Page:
Senior Chemical Engineering Student and Brock Scholar, Cooper Thome, is working with mesenchymal stem cells. What the heck are mesenchymal stem cells? They are stem cells that can grow into a variety of different cells, from bone to cartilage, from muscle to fat.
“They have many therapeutic applications, from the treatment of orthopedic injuries to autoimmune diseases,” Cooper explains. “Knowing how various environments and factors affect stem cells is very important if we wish to make further advancements in the types and viability of stem-cell treatments.
Cooper spent this past summer in Japan, working an internship in nanotechnology at the National Institute of Materials Science in the city of Tsukuba. Landing the Japanese internship is a major accomplishment, and he is one of only six students selected from across the U.S. While working in Japan, Cooper took tiny, tiny stem cells — usually about one millionth of a meter in size — and grew them for tissue engineering.
“The fabrication and characterization of the patterns is an important part of the project. It has been shown that the actual patterns in which you grow the cells can influence their behavior greatly, so I am going to explore some of the implications of that reality.”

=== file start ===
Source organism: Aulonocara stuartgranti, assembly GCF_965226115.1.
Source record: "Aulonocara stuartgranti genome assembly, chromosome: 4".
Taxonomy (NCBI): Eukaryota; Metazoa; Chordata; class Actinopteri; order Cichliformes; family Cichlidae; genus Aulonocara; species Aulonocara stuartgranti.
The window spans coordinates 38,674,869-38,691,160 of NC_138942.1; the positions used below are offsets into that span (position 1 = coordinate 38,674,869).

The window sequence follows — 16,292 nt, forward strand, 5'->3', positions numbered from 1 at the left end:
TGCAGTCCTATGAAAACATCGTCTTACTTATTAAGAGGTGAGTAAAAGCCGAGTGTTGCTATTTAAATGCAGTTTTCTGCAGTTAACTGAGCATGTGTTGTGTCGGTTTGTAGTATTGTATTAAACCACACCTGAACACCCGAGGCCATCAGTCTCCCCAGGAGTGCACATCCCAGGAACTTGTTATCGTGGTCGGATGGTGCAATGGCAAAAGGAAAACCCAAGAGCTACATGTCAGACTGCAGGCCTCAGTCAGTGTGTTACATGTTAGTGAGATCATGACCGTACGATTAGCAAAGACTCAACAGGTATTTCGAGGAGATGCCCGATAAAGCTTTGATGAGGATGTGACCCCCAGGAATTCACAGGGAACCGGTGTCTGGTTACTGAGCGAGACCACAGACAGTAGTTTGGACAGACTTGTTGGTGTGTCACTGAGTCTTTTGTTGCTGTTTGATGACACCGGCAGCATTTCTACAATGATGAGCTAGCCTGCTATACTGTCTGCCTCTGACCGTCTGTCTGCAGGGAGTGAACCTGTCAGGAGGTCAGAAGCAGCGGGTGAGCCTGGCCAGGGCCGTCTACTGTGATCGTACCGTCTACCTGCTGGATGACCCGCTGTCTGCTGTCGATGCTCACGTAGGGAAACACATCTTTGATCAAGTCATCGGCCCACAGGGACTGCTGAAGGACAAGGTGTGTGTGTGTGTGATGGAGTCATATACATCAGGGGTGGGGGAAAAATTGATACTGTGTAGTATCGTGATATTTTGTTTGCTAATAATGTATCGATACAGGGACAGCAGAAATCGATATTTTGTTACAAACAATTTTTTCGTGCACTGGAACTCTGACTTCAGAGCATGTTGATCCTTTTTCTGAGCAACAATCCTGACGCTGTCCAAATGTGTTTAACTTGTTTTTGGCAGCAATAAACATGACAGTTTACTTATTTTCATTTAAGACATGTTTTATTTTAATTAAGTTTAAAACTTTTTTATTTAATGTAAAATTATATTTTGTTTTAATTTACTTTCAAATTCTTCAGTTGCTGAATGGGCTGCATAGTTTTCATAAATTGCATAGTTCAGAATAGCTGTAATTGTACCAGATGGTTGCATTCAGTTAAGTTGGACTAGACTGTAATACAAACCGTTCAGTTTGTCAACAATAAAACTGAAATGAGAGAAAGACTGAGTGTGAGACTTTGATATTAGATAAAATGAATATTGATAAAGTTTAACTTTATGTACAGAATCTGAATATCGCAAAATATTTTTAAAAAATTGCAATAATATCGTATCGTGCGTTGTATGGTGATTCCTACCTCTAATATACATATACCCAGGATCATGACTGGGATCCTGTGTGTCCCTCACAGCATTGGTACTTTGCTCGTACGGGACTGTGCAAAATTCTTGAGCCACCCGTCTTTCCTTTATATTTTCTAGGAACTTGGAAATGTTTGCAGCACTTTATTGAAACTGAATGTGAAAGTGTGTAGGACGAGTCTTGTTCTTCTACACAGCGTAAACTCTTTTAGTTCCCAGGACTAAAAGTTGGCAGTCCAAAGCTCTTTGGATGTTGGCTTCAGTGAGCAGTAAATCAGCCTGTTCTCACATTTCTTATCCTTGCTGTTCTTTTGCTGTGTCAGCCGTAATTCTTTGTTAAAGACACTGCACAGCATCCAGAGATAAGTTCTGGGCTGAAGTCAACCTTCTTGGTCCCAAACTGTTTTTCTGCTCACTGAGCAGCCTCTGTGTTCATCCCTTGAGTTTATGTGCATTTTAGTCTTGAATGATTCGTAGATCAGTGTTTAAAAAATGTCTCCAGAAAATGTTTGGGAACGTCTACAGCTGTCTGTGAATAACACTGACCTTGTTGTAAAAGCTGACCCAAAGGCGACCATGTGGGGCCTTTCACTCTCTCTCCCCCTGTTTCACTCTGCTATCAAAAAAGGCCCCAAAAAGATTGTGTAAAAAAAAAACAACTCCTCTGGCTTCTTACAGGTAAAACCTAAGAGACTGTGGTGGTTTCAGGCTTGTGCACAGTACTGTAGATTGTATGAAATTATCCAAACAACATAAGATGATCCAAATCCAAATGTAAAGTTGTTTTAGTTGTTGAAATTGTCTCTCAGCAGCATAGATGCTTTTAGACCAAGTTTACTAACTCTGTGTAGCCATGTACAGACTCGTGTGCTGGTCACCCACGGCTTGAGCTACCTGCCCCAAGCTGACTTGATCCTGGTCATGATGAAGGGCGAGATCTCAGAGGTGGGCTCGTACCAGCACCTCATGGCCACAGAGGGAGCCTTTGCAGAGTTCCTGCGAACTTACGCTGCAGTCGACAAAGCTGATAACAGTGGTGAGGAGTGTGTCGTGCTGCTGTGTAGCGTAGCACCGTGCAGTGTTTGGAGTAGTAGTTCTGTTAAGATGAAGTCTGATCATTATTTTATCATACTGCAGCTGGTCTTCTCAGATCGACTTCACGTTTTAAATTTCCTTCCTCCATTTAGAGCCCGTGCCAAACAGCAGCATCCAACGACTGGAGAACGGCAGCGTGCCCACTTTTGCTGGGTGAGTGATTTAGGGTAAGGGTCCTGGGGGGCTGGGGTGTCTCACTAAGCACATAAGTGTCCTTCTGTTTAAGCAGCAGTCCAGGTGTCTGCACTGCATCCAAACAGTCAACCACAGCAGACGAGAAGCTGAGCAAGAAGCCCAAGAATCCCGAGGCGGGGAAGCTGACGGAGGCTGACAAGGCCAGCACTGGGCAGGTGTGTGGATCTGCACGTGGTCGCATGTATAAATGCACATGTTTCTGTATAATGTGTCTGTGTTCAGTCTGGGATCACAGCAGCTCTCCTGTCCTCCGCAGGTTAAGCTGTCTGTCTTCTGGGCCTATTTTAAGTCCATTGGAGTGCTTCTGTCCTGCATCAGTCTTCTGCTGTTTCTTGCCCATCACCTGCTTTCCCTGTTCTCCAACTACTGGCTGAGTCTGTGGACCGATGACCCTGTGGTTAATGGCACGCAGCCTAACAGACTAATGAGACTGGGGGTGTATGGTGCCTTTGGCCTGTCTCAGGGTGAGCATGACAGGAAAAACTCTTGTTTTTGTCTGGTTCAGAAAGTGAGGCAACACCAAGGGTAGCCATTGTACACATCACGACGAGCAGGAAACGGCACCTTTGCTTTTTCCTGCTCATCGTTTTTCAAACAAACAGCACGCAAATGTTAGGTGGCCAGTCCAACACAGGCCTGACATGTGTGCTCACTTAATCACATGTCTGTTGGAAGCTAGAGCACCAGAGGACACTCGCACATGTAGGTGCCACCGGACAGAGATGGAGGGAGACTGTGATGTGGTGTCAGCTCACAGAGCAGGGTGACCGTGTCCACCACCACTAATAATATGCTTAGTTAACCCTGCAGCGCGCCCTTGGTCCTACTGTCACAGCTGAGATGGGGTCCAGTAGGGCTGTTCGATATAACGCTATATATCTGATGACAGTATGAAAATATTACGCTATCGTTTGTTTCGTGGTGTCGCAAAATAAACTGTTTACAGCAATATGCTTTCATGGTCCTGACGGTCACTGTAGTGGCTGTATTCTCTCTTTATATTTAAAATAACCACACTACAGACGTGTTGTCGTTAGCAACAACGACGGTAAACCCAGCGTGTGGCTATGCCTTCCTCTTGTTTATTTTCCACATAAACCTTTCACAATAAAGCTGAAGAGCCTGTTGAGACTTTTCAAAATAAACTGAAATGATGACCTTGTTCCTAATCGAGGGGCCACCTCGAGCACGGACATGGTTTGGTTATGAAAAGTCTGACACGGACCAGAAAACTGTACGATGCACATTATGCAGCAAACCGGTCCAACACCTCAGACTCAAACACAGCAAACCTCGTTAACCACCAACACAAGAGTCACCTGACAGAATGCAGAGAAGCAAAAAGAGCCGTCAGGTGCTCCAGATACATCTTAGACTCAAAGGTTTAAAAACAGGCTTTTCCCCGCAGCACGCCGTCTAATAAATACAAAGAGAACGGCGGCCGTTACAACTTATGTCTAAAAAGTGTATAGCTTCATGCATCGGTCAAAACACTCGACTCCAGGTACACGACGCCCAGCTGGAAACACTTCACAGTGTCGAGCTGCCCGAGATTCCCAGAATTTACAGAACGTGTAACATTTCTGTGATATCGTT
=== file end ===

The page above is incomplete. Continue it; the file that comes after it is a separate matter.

What he has learned at UTC has been critical to his success outside of the school, he says, including both the Japan internship and the one during the summer of 2016 at Georgia Tech. “I’m really thankful to the faculty and staff of the CECS for all the help they’ve given to me,” he says. “I’ve been lucky enough to be around people and in an environment that has pushed me to pursue some really cool (and educational and professional) experiences and positions.”
In commenting on his time in Japan, Cooper noted, “Through this experience, I’ve met a lot of people from all over the world. Tsukuba is a science city with a high population of foreign researchers, and it’s really interesting to talk to people about various cultural differences.”
In May of this year, Cooper was honored by the Tennessee Engineering Foundation as the 2017-18 recipient of the organization’s most prestigious scholarship. The coming year will be another busy one for Cooper. In addition to his work in the classroom and the lab, he will serve as president of Tau Beta Pi Honor Society, and of the campus chapter of the American Institute of Chemical Engineers.